“People behave differently based on new information, and it’s going to affect the job market,” said Sylvia Allegretto, labor economist and co-chair of the Center on Wage and Employment Dynamics at the University of California-Berkeley.
California’s unemployment rate remained at 7.6% in July, the second highest in the country tied with New Mexico and New York. But the rate probably hasn’t changed as another 56,600 people joined the workforce in July, a good sign that more people are looking for work. Allegretto said the rate of people leaving their jobs is higher, which you don’t normally see in a recession.
“Because so many jobs are available online at once, a lot of people quit their jobs and had to say, ‘Hey, I can get a better deal,’” Allegretto said. “I’m not surprised by any of this, and I think nothing is too disturbing at this point, when you put it in context with what’s going on.”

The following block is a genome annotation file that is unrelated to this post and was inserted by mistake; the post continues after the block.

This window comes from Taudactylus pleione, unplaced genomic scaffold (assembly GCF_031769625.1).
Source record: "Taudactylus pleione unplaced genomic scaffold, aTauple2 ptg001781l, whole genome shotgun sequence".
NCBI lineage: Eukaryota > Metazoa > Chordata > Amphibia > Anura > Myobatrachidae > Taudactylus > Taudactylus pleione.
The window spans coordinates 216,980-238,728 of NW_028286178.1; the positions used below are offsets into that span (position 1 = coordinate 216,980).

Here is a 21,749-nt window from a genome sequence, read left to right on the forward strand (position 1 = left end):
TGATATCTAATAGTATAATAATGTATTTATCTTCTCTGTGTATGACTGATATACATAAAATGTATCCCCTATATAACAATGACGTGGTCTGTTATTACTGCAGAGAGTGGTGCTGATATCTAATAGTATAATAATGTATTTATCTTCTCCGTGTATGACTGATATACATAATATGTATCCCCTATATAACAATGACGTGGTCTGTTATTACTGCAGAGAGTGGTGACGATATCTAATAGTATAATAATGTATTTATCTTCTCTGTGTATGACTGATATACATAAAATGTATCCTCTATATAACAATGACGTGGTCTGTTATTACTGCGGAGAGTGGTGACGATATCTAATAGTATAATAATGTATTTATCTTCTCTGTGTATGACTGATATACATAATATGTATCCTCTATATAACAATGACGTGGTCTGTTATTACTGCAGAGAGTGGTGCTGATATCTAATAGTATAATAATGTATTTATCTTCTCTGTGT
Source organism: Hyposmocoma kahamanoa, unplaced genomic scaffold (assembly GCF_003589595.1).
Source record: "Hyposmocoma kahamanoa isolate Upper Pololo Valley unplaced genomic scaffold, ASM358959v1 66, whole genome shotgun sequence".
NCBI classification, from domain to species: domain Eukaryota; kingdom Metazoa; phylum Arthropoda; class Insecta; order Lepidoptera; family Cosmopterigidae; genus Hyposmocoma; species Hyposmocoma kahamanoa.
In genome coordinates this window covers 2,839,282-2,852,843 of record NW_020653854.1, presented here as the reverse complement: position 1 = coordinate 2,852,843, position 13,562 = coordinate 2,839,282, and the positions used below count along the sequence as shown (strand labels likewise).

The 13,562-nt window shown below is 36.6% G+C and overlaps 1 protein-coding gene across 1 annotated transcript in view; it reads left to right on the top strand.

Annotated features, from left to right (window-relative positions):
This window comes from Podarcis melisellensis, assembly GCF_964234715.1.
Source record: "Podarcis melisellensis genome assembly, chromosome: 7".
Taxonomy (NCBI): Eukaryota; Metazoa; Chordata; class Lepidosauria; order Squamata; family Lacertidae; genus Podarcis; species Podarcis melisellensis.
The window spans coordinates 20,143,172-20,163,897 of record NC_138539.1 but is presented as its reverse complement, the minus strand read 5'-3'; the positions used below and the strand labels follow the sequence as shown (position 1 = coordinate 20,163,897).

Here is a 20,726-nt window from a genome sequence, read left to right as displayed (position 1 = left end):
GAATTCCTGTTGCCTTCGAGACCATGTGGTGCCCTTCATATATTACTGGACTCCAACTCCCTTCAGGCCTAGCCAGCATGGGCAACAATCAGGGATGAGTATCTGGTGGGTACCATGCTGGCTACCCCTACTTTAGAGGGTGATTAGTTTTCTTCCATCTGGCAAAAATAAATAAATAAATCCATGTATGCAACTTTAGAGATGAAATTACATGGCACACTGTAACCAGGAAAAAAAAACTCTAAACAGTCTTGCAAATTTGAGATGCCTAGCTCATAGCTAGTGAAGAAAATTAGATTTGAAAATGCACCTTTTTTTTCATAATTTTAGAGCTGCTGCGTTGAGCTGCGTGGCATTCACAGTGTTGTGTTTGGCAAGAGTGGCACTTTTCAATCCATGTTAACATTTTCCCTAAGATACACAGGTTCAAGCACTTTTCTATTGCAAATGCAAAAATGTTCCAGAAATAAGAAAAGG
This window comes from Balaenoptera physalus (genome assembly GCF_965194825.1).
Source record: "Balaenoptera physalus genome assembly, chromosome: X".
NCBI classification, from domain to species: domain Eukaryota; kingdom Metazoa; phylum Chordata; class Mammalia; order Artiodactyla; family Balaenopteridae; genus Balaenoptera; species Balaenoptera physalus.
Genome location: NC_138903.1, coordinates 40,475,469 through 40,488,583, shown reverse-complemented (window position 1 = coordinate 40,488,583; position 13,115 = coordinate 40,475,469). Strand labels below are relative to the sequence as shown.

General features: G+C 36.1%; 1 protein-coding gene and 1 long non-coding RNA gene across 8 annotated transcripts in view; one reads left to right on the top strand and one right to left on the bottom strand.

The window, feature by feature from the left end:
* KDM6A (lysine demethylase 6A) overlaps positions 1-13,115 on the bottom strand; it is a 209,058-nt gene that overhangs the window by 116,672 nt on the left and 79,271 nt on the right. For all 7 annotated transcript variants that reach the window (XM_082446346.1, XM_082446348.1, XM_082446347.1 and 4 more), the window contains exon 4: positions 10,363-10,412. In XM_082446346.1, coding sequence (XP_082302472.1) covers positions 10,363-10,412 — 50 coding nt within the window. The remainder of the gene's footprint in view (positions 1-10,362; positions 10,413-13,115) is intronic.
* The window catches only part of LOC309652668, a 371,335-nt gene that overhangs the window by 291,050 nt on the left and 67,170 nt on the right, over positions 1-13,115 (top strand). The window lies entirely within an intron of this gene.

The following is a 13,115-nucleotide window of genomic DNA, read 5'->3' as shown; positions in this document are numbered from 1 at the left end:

Up to 2 million people could lose their unemployment benefits next month when extended federal benefits expire. President Joe Biden said Thursday that some states could use federal coronavirus relief money to extend benefits themselves.
Newsom, the Democratic governor who faces a recall election next month caused in part by anger over his pandemic policies, said California added more new jobs than any other state in July. Newsom lifted nearly all restrictions on businesses in July, when cases were low as more people were getting vaccinated.